Openrent Packages: Thoughts On Openrent's Referencing, Deposit Protection, Legals etc

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  • DPT57
    replied
    All the HMO Management Regulations apply to smaller HMOs and in some areas the Council insist on licensing them

    Leave a comment:


  • Delectable1
    replied
    You're right it is a HMO but not a large HMO. https://www.gov.uk/private-renting/h...ple-occupation
    I see requirements for LHMO but not for HMO. I shall consider returning their holding deposit and edit ad to read suitable for family or couples only instead.
    Thanks.

    Leave a comment:


  • tatemono
    replied
    sorry, what? you took a deposit before you'd even run any credit checks? Did I read that wrong?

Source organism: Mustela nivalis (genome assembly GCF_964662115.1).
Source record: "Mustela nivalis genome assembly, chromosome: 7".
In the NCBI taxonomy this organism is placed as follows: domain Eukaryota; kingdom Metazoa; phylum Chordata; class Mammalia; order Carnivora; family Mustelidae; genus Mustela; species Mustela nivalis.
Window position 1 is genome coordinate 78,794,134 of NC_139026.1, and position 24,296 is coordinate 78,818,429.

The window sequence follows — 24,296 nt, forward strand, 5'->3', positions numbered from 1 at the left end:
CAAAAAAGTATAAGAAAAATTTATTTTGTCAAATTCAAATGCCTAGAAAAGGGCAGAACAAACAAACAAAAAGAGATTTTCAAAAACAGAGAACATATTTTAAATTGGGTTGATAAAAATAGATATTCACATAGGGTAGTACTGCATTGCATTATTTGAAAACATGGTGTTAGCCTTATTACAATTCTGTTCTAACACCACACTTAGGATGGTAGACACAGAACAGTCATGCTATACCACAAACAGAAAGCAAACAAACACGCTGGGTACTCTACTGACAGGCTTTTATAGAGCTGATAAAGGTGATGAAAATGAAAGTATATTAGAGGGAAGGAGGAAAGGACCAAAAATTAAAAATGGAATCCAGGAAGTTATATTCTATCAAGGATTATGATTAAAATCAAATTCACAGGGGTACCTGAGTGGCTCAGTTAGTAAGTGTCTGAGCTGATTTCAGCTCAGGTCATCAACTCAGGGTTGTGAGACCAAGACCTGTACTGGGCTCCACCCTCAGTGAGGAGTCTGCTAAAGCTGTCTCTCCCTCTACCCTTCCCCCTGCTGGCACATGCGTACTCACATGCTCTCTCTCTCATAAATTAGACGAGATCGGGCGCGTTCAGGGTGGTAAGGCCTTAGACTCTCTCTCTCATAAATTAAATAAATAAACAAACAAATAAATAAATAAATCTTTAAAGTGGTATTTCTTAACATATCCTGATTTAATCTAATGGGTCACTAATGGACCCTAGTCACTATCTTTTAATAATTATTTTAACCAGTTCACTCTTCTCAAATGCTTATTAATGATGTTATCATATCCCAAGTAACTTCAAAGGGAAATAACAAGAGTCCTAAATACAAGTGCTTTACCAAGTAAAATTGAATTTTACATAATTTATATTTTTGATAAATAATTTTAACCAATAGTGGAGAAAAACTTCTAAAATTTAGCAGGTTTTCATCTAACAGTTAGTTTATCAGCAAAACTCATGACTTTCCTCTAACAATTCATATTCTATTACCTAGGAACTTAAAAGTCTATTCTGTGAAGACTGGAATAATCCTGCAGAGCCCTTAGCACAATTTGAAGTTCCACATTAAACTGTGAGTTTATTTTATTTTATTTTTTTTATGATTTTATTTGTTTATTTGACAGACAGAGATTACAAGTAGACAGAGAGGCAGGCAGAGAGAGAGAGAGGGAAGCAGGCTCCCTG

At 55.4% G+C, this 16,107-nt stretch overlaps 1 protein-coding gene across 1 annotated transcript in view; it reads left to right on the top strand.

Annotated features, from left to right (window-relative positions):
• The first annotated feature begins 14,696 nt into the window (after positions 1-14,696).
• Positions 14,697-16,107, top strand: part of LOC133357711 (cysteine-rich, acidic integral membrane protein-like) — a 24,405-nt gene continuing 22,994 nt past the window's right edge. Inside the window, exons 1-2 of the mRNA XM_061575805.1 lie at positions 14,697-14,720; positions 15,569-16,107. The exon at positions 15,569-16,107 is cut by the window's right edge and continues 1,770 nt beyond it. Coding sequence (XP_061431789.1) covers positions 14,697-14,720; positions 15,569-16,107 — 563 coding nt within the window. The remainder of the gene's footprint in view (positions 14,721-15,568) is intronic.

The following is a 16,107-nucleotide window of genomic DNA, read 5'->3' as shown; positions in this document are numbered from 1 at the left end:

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  • jpkeates
    replied
    Originally posted by Delectable1 View Post
    The couple and friend will live as one household.
    A friend isn't a relationship that includes someone in a household.
    What you will have there is one couple (who will be one household) and their friend.
    This isn't HMO but even if I was renting to them separately they'll be 2 households.
    It doesn't matter whether you rent to them together or separately, they aren't one houshold and that makes it an HMO

    It's not a large HMO (which requires 5 people in more than one household) which is usually where licensing is required, but it still requires the basic HMO regulations to be followed.